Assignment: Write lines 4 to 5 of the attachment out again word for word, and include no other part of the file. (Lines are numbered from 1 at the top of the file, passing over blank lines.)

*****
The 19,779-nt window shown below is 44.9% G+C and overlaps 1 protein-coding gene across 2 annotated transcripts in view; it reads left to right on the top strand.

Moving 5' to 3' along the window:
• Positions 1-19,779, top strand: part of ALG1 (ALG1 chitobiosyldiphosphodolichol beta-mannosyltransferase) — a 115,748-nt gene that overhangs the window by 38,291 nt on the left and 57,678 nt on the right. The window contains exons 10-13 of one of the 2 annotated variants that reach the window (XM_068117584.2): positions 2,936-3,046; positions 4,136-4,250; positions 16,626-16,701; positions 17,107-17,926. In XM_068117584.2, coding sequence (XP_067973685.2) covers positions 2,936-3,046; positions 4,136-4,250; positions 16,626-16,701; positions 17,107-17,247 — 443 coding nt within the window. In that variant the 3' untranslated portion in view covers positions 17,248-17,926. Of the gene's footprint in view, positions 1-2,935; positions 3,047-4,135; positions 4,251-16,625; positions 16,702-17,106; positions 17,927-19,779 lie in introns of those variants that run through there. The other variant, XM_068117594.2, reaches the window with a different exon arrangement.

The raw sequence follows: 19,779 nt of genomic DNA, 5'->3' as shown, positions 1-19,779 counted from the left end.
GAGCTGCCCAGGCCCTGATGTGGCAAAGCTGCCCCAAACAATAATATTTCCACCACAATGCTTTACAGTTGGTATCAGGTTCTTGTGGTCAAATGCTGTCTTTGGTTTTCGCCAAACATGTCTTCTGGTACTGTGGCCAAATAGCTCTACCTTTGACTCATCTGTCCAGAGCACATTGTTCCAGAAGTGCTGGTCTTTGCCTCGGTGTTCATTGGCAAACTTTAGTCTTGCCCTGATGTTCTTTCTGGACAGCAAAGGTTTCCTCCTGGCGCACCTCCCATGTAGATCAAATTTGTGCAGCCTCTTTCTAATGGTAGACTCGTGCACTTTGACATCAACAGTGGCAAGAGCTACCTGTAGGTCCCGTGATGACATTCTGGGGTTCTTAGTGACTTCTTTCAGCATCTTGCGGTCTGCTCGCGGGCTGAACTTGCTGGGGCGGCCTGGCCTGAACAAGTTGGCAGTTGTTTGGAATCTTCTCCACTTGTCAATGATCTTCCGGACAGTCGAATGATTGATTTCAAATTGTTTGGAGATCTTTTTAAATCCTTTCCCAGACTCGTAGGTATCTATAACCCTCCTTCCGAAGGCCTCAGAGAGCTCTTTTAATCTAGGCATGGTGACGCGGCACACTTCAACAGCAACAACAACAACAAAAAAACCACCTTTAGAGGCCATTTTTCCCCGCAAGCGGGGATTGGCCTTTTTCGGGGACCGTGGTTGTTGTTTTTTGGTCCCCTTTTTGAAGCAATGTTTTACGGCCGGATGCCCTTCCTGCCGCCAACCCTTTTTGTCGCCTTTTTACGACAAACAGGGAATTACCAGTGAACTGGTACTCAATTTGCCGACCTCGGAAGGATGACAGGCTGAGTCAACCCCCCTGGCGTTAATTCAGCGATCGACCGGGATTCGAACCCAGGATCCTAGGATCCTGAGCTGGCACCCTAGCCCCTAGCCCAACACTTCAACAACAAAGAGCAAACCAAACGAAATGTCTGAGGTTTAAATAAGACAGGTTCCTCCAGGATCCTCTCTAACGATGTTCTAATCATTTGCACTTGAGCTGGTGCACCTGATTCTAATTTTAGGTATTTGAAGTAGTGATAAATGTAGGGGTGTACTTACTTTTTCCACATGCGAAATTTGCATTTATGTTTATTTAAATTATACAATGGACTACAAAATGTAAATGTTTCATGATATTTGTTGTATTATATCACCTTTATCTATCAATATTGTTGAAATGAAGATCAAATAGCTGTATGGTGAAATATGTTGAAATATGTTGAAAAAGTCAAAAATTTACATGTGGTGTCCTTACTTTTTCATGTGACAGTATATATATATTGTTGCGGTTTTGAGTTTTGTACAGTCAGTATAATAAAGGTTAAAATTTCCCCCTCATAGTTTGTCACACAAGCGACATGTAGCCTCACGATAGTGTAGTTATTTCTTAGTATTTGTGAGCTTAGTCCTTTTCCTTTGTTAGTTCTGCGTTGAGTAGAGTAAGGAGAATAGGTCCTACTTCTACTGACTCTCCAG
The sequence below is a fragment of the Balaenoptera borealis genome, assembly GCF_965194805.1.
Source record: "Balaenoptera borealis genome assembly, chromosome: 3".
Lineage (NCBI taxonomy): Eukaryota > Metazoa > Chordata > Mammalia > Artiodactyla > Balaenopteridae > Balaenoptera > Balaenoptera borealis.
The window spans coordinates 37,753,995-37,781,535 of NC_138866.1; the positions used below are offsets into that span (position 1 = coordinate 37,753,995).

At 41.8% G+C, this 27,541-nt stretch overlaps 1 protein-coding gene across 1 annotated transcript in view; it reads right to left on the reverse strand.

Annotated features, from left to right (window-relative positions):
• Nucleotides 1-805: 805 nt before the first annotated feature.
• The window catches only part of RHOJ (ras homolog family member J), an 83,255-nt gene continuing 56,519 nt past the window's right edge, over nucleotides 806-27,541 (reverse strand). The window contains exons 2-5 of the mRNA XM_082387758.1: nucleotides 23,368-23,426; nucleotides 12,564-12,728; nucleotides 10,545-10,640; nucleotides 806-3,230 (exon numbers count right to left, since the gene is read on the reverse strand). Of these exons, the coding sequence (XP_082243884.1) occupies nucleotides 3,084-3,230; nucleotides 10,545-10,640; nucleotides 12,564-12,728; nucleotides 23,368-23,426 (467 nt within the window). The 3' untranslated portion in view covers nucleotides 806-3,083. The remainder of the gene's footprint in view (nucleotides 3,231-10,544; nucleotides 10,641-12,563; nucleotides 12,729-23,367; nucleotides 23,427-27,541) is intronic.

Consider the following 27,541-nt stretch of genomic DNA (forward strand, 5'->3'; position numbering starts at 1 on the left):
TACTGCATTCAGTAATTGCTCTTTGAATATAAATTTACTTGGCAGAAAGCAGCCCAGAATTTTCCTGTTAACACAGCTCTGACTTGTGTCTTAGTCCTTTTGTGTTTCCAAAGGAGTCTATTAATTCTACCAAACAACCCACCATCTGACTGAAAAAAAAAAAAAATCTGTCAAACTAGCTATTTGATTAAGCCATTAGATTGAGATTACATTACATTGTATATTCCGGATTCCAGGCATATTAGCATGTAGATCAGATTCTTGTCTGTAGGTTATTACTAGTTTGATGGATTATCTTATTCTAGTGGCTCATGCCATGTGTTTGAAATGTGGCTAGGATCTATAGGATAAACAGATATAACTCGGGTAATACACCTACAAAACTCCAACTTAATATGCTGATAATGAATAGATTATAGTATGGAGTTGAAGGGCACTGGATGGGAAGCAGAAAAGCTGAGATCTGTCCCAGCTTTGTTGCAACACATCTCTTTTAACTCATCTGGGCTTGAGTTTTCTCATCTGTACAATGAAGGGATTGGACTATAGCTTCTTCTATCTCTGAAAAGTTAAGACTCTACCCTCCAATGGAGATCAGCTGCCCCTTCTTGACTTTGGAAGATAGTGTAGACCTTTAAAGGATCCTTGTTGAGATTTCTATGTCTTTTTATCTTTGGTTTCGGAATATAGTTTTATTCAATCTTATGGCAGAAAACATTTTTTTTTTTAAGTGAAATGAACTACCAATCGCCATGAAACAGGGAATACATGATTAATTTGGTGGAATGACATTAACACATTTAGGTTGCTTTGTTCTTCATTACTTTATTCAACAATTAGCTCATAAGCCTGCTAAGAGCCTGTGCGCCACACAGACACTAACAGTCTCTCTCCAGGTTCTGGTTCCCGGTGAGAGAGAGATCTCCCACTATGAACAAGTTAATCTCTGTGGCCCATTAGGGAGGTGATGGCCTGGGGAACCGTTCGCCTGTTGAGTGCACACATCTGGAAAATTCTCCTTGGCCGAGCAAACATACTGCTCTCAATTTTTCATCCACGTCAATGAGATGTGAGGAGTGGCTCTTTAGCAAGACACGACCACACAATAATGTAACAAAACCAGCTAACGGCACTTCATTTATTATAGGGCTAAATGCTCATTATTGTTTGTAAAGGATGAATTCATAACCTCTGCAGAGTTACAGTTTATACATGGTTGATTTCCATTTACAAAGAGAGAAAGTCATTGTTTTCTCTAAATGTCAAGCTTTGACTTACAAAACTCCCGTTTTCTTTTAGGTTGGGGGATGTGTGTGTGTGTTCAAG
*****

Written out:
The raw sequence follows: 19,779 nt of genomic DNA, 5'->3' as shown, positions 1-19,779 counted from the left end.
GAGCTGCCCAGGCCCTGATGTGGCAAAGCTGCCCCAAACAATAATATTTCCACCACAATGCTTTACAGTTGGTATCAGGTTCTTGTGGTCAAATGCTGTCTTTGGTTTTCGCCAAACATGTCTTCTGGTACTGTGGCCAAATAGCTCTACCTTTGACTCATCTGTCCAGAGCACATTGTTCCAGAAGTGCTGGTCTTTGCCTCGGTGTTCATTGGCAAACTTTAGTCTTGCCCTGATGTTCTTTCTGGACAGCAAAGGTTTCCTCCTGGCGCACCTCCCATGTAGATCAAATTTGTGCAGCCTCTTTCTAATGGTAGACTCGTGCACTTTGACATCAACAGTGGCAAGAGCTACCTGTAGGTCCCGTGATGACATTCTGGGGTTCTTAGTGACTTCTTTCAGCATCTTGCGGTCTGCTCGCGGGCTGAACTTGCTGGGGCGGCCTGGCCTGAACAAGTTGGCAGTTGTTTGGAATCTTCTCCACTTGTCAATGATCTTCCGGACAGTCGAATGATTGATTTCAAATTGTTTGGAGATCTTTTTAAATCCTTTCCCAGACTCGTAGGTATCTATAACCCTCCTTCCGAAGGCCTCAGAGAGCTCTTTTAATCTAGGCATGGTGACGCGGCACACTTCAACAGCAACAACAACAACAAAAAAACCACCTTTAGAGGCCATTTTTCCCCGCAAGCGGGGATTGGCCTTTTTCGGGGACCGTGGTTGTTGTTTTTTGGTCCCCTTTTTGAAGCAATGTTTTACGGCCGGATGCCCTTCCTGCCGCCAACCCTTTTTGTCGCCTTTTTACGACAAACAGGGAATTACCAGTGAACTGGTACTCAATTTGCCGACCTCGGAAGGATGACAGGCTGAGTCAACCCCCCTGGCGTTAATTCAGCGATCGACCGGGATTCGAACCCAGGATCCTAGGATCCTGAGCTGGCACCCTAGCCCCTAGCCCAACACTTCAACAACAAAGAGCAAACCAAACGAAATGTCTGAGGTTTAAATAAGACAGGTTCCTCCAGGATCCTCTCTAACGATGTTCTAATCATTTGCACTTGAGCTGGTGCACCTGATTCTAATTTTAGGTATTTGAAGTAGTGATAAATGTAGGGGTGTACTTACTTTTTCCACATGCGAAATTTGCATTTATGTTTATTTAAATTATACAATGGACTACAAAATGTAAATGTTTCATGATATTTGTTGTATTATATCACCTTTATCTATCAATATTGTTGAAATGAAGATCAAATAGCTGTATGGTGAAATATGTTGAAATATGTTGAAAAAGTCAAAAATTTACATGTGGTGTCCTTACTTTTTCATGTGACAGTATATATATATTGTTGCGGTTTTGAGTTTTGTACAGTCAGTATAATAAAGGTTAAAATTTCCCCCTCATAGTTTGTCACACAAGCGACATGTAGCCTCACGATAGTGTAGTTATTTCTTAGTATTTGTGAGCTTAGTCCTTTTCCTTTGTTAGTTCTGCGTTGAGTAGAGTAAGGAGAATAGGTCCTACTTCTACTGACTCTCCAG